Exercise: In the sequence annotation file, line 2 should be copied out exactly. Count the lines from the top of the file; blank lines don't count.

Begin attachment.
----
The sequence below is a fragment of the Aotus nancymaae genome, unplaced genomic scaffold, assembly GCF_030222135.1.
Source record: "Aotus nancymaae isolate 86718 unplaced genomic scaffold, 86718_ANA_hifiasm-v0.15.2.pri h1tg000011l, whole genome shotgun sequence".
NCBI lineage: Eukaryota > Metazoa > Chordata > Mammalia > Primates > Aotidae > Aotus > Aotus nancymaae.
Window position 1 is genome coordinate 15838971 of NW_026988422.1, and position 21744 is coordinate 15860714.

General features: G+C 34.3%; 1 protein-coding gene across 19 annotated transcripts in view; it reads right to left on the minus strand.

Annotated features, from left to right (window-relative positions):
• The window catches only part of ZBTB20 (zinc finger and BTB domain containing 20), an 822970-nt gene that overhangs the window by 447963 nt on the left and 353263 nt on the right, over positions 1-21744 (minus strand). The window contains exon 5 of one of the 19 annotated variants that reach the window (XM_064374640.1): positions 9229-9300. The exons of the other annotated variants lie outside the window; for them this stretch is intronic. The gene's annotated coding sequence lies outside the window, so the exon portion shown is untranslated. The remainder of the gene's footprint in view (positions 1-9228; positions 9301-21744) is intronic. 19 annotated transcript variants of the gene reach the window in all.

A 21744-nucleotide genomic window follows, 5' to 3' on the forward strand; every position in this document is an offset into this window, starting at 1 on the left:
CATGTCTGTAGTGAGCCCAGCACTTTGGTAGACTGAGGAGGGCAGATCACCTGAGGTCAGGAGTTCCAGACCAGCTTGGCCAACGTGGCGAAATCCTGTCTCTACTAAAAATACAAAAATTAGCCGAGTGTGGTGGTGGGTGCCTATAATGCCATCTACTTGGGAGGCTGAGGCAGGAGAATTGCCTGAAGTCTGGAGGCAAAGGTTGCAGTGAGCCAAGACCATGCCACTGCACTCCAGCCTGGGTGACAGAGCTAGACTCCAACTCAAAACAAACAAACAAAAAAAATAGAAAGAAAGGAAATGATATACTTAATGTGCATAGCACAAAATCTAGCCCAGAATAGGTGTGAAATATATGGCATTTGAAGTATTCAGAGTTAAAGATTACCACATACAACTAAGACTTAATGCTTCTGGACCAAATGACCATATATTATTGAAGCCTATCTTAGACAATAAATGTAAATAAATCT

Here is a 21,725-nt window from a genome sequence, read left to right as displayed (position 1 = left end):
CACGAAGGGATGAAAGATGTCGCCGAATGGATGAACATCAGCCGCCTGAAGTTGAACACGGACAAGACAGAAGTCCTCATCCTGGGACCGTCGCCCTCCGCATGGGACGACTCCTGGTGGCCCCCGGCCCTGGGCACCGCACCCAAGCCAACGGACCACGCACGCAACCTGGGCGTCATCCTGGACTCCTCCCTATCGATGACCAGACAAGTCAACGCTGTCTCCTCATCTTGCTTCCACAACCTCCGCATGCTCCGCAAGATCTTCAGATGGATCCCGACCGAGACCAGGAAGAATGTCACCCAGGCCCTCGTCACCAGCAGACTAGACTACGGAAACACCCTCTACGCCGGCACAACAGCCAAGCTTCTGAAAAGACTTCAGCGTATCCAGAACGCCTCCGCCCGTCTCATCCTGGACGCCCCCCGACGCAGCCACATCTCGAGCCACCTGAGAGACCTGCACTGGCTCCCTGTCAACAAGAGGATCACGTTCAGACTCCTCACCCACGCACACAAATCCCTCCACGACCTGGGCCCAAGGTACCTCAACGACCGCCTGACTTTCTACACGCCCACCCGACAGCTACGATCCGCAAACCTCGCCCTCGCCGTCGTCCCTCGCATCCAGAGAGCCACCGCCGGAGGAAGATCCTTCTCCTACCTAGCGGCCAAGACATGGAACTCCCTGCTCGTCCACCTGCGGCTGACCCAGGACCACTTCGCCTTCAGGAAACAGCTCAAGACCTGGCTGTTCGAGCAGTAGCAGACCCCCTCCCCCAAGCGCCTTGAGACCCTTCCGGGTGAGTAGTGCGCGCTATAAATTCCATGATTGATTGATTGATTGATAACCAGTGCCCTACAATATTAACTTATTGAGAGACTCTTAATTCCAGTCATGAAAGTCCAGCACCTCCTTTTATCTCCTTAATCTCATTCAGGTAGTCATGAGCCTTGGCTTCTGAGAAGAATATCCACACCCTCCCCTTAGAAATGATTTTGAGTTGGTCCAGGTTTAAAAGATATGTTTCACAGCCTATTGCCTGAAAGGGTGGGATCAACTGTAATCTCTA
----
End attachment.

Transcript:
Source record: "Aotus nancymaae isolate 86718 unplaced genomic scaffold, 86718_ANA_hifiasm-v0.15.2.pri h1tg000011l, whole genome shotgun sequence".